Category Archives: From the Soil

When Our Forests Disappear

This is the first part of a four part series in the Floyd Press, first installment in this week's edition. -- FBF When the oak leaves fell from November trees along the crest above the house, we were shocked to discover that the rounded ridge beyond and above us was now as smooth as a baby's bottom against the northern sky. The south-facing flank of Lick Ridge had been clearcut. The sight alarmed and upset me--and not just because the aftermath of a clearcut is unspeakably ugly. The intended future for that cleared ridge long after we're gone from here is not that … Continue Reading ››

PeeCycling

It is true that the tomatoes are leggy and the peppers not a deep dark green as they should be. They seem to be telling me that they are in short supply of something--and probably on or all of N, P and K. I have a long list of excuses--and some reasons--why our garden is anemic this year. But I'll save the whining and move right to one possible partial solution. For the P, I recommend pee. I still have the Starbucks cappuccino bottle on the working shelf in the garden shed but have not used it thus far. I'm about the correct … Continue Reading ››

This Bountiful Land: Pasture First Cutting

AbbyTarynHaybales-03_680 It was not the purpose for cutting and baling hay that the grands have a place to play King (er Queen) of the Mountain. But the fact that they invented their own entertainment and burned off some youthful energy in the process (with digital devices nowhere in sight) is one pleasant side-effect of last week's haying. The purpose, of course, was to power the growth of meat animals who will digest the tens of thousands of round bales cut in Floyd County and turn it into protein for growing bodies like those of … Continue Reading ››

Poultry Palace Complete

IMG_4514henhouse480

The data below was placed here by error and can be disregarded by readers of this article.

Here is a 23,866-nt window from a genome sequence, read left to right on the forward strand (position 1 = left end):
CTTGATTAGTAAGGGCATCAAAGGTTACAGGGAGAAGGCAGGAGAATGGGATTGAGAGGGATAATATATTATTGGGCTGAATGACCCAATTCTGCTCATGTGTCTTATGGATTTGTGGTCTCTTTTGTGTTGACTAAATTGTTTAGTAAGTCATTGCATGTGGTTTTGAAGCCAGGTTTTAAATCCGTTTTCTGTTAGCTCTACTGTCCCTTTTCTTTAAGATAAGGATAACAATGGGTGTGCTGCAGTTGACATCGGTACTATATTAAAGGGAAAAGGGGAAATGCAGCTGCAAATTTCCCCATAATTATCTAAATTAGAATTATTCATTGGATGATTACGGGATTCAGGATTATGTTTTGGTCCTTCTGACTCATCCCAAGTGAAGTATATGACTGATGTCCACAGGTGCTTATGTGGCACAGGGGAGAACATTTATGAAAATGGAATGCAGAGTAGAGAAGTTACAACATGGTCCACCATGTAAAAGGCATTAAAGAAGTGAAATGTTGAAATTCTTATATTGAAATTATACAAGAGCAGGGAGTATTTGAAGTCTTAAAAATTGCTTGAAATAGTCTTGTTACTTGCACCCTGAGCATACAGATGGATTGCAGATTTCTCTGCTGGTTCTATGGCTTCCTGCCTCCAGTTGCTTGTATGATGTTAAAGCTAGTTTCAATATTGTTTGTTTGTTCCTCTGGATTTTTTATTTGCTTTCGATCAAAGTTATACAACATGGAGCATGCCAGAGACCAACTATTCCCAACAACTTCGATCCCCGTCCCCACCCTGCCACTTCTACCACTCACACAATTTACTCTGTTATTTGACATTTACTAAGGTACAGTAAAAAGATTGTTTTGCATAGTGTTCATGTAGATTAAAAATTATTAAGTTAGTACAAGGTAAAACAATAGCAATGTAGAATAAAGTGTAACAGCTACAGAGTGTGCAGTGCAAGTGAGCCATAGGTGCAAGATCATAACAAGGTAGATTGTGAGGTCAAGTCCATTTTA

Coop installation by Karl Black of Black Hawk Construction who also put up the garden shed a few years back.
So you long-time readers might remember the great Chickalanche of the winter of 2014. All the snow off the barn roof came down with a swoosh onto our chicken pen and destroyed it. (And one of us got to say I TOLD YOU SO but we won't go there.) And then one of us insisted that we needed once more to offer our well-fed hens to whatever creatures get a … Continue Reading ››

Tomato Horn Worm: Gotcha!

IMG_4481hornworm480Moveable Feast: Dinner is served. As a matter of fact, dinner is almost done for the eggs embedded with great accuracy and intention by the mother wasp into this otherwise invisible garden pest--the tomato (also called the tobacco) horn worm. See the horn up top? She found and then injected the host caterpillar many times with her hypodermic ovipositor  (at least as many times as you see white cocoons of eggs-turned-to-pupae). Those eggs have hatched, turned to tiny larvae who have eaten caterpillar juices and tissues, and emerged to the exterior to spin … Continue Reading ››

Got Legs Under Me At Last

While the cat's away...but it wasn't mice in the garden while we were out of town. It was beetles, weeds, and from the outside, deer browsing on the beans along the fence. Oh well. All that hard work to make pretty gone to seed. Point is, there is an incredible amount of catching up to do. The good news is: I am prepared and able to do it. Three days ago, not at all. I've never been so disabled by pain as I was Thursday night. After 4-5 dozen back muscle spasms (following a 14 hour drive home from MO) I was beginning … Continue Reading ››